31 Jul 2012, Nandita Singh, BioSpectrum
India's pharma industry, mainly comprising generics has got a breather. The government in India has decided to cap brownfield foreign direct investment in pharma at 49 percent, allaying fears of multinationals taking over the domestic pharma industry in a flurry of acquisitions. Now, a stake beyond 49 percent will have to get approval from the country's Foreign Investment Promotion Board (FIPB)
While the domestic industry is catching its breath and recouping to strategize further, multinationals snapping at the doors of the "great India market", are crying hoarse over the government's protectionist stance.
In fact, the move has evoked fairly severe criticism from within the country itself. Industry analysts cite government's regressive stance, a reversal of liberalization policies being followed since the 90s, as the cause for the recent sharp dip in foreign direct investment (FDI). The cap in FDI, according to them will limit pharma industry growth.
The overall FDI in India, in May 2012, was down to $1.3 billion as compared to $4.6 billion for the corresponding period last year. With the GDP growth forecast of 6.5 percent, which is a nine-year low itself, this FDI contraction will only add to the inflation - should the complex interaction of commodity and oil prices, and a weak domestic currency come into play.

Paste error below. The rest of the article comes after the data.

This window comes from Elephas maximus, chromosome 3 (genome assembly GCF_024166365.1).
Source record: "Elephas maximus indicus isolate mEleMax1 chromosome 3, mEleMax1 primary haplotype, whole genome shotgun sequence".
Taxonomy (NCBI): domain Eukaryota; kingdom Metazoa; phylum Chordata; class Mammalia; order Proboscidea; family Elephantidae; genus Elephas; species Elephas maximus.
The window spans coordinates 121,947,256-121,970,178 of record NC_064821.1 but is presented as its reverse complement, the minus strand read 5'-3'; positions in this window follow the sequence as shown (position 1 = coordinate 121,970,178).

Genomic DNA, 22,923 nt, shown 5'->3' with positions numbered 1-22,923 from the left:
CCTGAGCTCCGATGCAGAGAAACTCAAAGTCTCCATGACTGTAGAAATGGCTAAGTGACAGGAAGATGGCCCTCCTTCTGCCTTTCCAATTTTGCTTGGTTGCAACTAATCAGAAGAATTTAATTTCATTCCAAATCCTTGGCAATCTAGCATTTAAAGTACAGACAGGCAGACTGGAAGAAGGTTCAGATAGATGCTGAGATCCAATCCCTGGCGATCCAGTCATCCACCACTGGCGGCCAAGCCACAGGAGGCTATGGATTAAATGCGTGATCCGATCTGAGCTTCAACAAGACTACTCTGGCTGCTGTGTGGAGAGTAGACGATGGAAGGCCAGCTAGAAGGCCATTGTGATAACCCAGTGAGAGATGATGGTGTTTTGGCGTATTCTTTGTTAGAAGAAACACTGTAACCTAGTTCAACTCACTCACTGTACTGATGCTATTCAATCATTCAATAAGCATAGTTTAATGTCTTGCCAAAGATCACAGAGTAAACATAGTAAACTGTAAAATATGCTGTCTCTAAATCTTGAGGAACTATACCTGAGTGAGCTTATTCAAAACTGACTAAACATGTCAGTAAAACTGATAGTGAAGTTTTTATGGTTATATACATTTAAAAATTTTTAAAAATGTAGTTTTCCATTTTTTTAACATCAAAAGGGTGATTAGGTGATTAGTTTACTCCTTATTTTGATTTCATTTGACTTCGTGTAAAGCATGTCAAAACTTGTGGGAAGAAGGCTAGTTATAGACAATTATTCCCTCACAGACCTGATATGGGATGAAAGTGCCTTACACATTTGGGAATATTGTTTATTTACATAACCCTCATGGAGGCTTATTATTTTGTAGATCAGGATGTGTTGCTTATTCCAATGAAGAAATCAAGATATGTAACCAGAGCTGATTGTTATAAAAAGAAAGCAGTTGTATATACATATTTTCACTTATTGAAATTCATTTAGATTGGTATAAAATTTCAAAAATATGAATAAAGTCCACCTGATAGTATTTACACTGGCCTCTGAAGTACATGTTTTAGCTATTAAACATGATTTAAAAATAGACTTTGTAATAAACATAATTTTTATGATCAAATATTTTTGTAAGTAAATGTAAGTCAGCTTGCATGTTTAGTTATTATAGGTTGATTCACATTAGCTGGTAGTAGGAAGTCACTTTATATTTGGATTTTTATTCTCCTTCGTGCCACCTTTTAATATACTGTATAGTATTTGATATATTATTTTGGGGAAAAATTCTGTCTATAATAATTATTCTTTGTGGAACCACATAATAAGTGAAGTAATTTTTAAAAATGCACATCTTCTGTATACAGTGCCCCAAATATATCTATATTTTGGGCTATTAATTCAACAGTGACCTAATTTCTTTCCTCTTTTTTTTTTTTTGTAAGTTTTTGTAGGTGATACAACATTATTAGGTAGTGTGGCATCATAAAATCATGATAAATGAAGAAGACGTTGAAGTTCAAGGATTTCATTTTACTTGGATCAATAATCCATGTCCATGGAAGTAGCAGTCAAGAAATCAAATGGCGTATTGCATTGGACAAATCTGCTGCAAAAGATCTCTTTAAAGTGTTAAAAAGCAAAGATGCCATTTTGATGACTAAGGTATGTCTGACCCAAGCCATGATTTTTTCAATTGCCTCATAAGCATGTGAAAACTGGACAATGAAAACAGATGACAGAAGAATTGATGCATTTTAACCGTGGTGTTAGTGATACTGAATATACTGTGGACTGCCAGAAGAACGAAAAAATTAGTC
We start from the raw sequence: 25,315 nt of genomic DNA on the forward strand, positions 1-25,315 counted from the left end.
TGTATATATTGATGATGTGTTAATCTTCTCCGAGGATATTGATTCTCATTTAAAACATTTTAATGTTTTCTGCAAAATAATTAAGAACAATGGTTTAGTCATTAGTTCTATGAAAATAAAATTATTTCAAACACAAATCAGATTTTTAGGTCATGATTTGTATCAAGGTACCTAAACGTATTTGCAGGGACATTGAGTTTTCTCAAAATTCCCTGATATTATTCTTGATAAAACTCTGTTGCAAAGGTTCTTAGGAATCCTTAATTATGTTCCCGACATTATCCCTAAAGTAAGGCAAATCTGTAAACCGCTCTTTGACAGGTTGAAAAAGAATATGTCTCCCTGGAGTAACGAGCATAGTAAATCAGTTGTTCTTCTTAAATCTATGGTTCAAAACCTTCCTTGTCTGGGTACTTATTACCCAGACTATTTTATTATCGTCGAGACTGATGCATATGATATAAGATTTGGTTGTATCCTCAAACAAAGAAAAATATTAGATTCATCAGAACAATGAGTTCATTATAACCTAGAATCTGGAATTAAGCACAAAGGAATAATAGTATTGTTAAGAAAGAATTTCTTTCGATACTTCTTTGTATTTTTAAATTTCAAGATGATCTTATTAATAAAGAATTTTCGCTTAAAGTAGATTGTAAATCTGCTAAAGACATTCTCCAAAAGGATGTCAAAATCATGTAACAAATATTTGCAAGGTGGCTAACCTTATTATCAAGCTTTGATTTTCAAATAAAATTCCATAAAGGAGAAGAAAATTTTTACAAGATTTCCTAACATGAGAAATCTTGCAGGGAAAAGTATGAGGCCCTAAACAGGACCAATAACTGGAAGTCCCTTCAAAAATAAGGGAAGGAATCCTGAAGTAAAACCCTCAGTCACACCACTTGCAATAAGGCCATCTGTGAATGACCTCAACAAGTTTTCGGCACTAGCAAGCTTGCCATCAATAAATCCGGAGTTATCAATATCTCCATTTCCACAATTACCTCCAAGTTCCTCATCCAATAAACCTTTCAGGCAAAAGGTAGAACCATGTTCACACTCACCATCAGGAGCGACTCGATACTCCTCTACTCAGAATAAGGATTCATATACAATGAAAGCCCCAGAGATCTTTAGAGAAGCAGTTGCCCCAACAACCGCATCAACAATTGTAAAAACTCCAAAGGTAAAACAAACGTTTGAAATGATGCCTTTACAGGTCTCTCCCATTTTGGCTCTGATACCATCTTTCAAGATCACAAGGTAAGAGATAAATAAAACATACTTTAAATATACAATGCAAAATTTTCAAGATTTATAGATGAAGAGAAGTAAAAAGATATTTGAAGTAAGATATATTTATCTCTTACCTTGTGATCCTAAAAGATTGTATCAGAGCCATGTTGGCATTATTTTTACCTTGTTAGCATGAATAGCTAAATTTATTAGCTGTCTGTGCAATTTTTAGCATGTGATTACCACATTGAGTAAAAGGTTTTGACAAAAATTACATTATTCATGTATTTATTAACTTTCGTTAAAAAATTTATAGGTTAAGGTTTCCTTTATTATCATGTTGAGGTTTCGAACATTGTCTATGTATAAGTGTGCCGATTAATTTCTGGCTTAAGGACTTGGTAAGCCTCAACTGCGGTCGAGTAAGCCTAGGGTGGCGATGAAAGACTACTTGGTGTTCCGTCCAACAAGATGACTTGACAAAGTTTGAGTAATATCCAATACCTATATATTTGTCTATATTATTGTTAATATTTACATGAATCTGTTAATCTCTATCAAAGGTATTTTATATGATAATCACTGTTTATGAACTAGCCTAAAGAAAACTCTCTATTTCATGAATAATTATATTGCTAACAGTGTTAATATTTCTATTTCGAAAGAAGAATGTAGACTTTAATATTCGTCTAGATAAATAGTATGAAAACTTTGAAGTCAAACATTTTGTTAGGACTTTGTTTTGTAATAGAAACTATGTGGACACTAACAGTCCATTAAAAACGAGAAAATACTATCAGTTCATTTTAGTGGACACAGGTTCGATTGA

In spite of all this gloom forecasted by all, I would say the pharma cap at 49 percent is a move in the right direction, given how vibrant the domestic generics industry is in the country and the growth potential it is set for in the following 10 years. It makes perfect sense to cautiously culture the industry. Some protection and regulation of competition is in order, and is a boost for the domestic industry. It also is probably this industry's last opportunity to get ready for the global market.
This move pending final approval from the Prime Minister's Office (PMO) will impact the pharma industry complexion. The rush for acquisitions will now most likely alter into a flurry of licensing deals and equity partnerships. Since India remains the emerging market, business will find a way. In fact, the Indian pharma sector has already seen six proposals worth $137 million approved by the FIPB since January 2012, showcasing that this step is not growth bottleneck for the industry, as long as the approval process is speedy.
However, ensuring affordable healthcare in the country is a different matter altogether and is not linked to FDI in pharma. A price control mechanism might be a better way to achieve that. Or is it? Big pharma has already recorded its displeasure at the Indian government's attempt to regulate innovator drug prices. A committee set up to study the drug pricing mechanism has announced that it will put its recommendations in the public domain in a month or so.
With an agenda to implement a $5.4 billion free generics medicines plan the government is focusing on improving healthcare in the country. It is unlikely to stop with the current regulation of the prices of 348 essential medicines. There is more debate in the works and in the eye of the storm is - big pharma.